Groups lack customization options, such as color schemes, logos etc. Unlike Yahoo! Groups, it does not have attachment, poll, and other "fun" features. Currently the only way to send a file to a group as an attachment is to email it to the group address.

Google Groups also suffers from many well-known bugs. A number next to a group name indicates the number of unread posts in that group. However, the post count is seldom accurate. Groups that one has subscribed to often appear under "Recently visited" instead of "My recent groups". Sometimes the date attached to a post is several hours in the future. Some users have blocked moderators from adding them to groups, but a bug in the membership list that moderators can access allows them to invite the victim first, and then add them from the open invitations list.

After Google introduced profiles and post ratings, it was accused of being presumptuous and trying to take over Usenet. Users who post to Usenet newsgroups through a newsreader will not understand when users who post through Google Groups talk about ratings and profiles.

Finally, threads which have no replies for a month become frozen, after which they may not be replied to.


Ad serving

Ad serving describes the technology and service that places advertisements on web sites. Ad serving technology companies provide software to web sites and advertisers to serve ads, count them, choose the ads that will make the web site or advertiser most money, and monitor progress of different advertising campaigns.

Two types of internet companies use ad serving: web sites and advertisers. The main purpose of using an ad server is different for both of them:

For a web site, the ad server needs to look through all the ads available to serve to a user who is on a page, and choose the one that will make the web site the most money, but still conform to the rules that the advertiser and web site have agreed. For example if a web site has 10 different advertisers that have paid for a big square ad, the ad server must decide which one to serve (or display). One advertiser may have only agreed to pay for ads from 9am - 5pm. If it is after 5pm, then the Ad Server must not serve that one. Another advertiser may only have paid to show one ad to each user per day. The ad server must therefore see if a user has seen that ad before, on that day and not serve it again if the user has seen it. Another advertiser may have agreed to a high price, but only if the person watching the page is in the United States. In that case, the Ad Server needs to check the IP Address to determine if the user is in the US and then decide which is the highest paying ad for that user, in the US, at that time, given what that user has seen in the past.

For an advertiser the ad server needs to try to serve the ad that is most likely to result in a sale of the product advertised. For example if a user is viewing a page, the advertiser's ad server needs to decide from previous history, what ad that user is most likely to click on and then buy the product advertised. If the user is on a technology page, then the ad server may know that on technology types of pages, the ad that works best is a blue one with mostly text and pricing and numbers, not the green ad with a picture of a model and little text. The central ad server will therefore serve this ad, to try and get the highest probability of a sale from the ad.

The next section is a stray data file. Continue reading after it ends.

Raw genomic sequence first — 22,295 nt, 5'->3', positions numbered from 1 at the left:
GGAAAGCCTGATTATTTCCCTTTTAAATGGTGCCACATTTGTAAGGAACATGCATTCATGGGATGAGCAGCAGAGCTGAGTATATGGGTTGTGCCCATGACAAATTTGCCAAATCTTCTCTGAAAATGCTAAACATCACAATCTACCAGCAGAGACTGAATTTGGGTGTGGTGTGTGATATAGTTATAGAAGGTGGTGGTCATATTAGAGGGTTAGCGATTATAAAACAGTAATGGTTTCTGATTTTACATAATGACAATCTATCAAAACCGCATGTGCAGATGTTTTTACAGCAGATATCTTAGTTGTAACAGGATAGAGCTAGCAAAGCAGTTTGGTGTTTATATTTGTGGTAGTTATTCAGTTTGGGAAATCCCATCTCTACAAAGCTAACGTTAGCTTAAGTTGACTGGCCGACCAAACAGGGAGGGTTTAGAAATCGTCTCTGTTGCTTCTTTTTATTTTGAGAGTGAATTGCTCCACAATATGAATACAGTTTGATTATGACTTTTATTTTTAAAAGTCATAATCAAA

Ad Serving is most complex when it is used by an Advertising Network. An advertising network buys ads from many web sites and therefore acts like an advertiser user of Ad Serving. When the network buys ads, it tries to place ads on sites where they work best. However an ad network then sells its aggregated ad inventory to advertisers. When doing this, it uses its Ad Serving software as a web site does. In this case it tries to make the most money by only running the ads from advertisers that pay most.



Gmail is a free webmail and POP3 e-mail service provided by Google, known for its abundant storage and advanced interface. It is known as Google Mail in the United Kingdom and Germany. Its competitors include AIM Mail, Windos\ws Live Mail (also known as MSN Hotmail) and Yahoo! Mail.

Initially released on April 1, 2004, Gmail was almost immediately successful in reaching a wide range of users, rapidly evolving in response to suggestions and criticisms. After two years, Gmail is still in "beta". Currently, access to the service is restricted to those who had received an invitation from an existing account holder, from blogger, or through their mobile phone. Google has stated that the purpose of the invitation system is to reduce the amount of abuse, as spammers cannot register near-infinite numbers of accounts as they can do with other services such as Hotmai, where registration is completely open.